Source: BBC Online
22 July 2004 | EN
Deforestation in Brazil's Amazon basin
Centro Internacional de Agricultura Tropical (CIAT)/CGIAR
Deforestation by burning trees in the Amazon rainforest releases 200 million metric tonnes of gas into the atmosphere every year, according to scientists from Brazilian and US universities. This brings Brazil's total greenhouse gas emissions — including those from burning fossil fuels — to 550 million tonnes, and places Brazil on the list of top ten greenhouse gas emitters worldwide.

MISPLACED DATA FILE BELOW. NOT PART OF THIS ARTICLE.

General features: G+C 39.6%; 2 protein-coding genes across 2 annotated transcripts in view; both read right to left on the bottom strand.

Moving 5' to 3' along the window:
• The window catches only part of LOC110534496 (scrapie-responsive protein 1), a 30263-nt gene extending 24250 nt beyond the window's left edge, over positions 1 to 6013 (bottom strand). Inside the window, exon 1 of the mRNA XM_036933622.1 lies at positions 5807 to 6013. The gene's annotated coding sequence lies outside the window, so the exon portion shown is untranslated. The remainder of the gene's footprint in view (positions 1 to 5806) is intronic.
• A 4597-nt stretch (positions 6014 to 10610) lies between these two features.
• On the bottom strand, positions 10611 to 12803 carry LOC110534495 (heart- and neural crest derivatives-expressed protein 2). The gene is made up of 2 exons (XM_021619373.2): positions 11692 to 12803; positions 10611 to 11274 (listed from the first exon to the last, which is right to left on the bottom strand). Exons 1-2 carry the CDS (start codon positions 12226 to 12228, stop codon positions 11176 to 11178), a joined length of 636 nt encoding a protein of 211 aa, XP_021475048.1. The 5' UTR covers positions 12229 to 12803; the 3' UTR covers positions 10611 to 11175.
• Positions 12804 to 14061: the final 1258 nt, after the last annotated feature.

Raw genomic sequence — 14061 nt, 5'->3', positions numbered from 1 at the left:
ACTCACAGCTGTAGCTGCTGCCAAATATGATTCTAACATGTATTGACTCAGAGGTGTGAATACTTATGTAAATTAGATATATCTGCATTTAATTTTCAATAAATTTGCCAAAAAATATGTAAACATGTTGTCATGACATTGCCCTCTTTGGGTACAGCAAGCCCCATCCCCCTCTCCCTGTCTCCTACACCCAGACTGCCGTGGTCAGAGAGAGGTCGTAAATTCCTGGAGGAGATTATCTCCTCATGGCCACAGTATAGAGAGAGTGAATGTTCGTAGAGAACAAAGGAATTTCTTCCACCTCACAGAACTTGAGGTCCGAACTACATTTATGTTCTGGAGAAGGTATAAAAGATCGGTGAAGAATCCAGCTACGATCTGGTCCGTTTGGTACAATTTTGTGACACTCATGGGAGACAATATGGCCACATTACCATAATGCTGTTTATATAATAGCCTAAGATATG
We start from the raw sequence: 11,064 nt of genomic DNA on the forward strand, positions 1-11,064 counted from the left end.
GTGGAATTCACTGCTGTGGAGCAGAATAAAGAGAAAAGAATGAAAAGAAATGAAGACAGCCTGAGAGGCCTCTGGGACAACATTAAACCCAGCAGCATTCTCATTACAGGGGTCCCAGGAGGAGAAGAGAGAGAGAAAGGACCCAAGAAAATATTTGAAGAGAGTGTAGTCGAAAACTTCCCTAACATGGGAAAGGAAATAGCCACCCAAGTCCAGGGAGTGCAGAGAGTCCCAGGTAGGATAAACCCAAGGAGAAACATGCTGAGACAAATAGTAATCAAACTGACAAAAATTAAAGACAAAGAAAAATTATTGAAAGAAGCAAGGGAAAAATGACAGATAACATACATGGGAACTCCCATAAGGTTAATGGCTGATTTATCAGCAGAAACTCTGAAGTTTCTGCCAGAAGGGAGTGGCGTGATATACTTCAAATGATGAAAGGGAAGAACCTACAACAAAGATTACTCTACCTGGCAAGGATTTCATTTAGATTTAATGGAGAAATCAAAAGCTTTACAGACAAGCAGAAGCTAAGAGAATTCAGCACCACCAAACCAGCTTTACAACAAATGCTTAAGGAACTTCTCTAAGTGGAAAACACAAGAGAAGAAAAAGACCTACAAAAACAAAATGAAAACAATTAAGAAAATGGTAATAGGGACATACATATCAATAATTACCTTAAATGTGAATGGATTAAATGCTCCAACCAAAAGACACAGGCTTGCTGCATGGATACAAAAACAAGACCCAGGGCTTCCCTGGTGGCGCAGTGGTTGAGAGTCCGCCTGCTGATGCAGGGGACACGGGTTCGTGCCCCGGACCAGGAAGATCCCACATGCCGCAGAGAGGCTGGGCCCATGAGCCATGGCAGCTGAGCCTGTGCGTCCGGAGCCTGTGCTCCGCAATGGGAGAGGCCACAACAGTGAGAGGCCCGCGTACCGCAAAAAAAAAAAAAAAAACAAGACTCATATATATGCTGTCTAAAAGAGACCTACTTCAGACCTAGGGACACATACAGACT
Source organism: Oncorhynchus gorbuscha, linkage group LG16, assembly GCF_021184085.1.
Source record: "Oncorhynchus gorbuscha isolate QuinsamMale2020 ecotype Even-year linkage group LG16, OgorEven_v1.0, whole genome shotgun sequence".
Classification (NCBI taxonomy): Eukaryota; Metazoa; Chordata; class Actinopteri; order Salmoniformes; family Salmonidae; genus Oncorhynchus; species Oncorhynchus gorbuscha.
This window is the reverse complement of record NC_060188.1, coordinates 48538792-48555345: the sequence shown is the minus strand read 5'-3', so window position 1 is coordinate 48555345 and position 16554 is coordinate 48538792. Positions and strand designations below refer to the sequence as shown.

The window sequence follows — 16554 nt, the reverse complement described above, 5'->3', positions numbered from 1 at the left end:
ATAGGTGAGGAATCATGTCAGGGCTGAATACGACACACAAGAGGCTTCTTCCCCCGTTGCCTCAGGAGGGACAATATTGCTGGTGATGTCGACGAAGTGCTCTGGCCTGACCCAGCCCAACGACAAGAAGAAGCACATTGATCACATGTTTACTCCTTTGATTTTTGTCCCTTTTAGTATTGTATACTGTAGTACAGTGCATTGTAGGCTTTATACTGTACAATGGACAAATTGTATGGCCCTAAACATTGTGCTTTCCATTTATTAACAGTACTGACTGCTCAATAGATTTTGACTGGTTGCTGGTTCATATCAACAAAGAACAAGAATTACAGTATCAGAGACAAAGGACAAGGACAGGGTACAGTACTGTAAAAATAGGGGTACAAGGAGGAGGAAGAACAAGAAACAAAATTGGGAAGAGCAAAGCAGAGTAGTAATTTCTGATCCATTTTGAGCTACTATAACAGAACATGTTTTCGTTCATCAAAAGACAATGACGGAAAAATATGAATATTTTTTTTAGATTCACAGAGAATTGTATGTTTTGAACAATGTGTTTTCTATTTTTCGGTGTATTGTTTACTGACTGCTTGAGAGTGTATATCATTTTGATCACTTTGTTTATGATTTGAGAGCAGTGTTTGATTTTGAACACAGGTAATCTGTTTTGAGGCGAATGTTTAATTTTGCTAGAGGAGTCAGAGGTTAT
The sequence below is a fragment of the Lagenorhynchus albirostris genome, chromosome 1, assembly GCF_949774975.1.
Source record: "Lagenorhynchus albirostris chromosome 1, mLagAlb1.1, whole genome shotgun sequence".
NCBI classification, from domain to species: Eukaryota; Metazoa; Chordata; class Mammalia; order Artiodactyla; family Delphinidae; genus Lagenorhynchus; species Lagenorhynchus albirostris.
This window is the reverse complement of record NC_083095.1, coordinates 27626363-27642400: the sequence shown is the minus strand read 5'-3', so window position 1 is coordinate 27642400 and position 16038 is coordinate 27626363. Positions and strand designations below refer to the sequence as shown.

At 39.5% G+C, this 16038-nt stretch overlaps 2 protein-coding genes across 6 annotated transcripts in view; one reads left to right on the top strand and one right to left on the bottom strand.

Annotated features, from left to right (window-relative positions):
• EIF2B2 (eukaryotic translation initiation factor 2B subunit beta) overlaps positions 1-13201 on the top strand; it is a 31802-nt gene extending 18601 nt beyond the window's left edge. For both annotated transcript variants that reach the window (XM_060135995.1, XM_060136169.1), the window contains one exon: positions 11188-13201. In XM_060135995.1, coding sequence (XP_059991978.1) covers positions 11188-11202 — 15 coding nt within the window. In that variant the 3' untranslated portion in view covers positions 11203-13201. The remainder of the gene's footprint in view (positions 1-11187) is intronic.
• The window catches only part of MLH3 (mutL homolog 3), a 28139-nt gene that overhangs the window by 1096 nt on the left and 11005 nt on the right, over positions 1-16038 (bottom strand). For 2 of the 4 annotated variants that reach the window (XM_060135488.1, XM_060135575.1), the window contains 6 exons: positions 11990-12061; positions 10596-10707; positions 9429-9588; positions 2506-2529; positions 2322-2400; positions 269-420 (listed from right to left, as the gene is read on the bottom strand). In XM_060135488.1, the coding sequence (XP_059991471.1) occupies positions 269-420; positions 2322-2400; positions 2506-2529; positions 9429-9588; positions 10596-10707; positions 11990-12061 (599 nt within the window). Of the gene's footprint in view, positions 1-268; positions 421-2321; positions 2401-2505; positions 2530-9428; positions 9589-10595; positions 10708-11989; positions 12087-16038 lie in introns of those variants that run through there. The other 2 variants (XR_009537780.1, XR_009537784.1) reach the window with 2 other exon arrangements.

Meteorologists from the National Institute for Space Research say that although Brazil's volume of emissions is far smaller than that of the main polluting countries, it is significant because it is not contributing to economic or social development.
Scientists estimate that 20 per cent of the four million sq km Amazon rainforest has already been destroyed by development, logging and farming, with 14,754 sq km deforested in 2003 alone. Brazil, the world's fifth largest country, is thought to have the greatest biodiversity on Earth.
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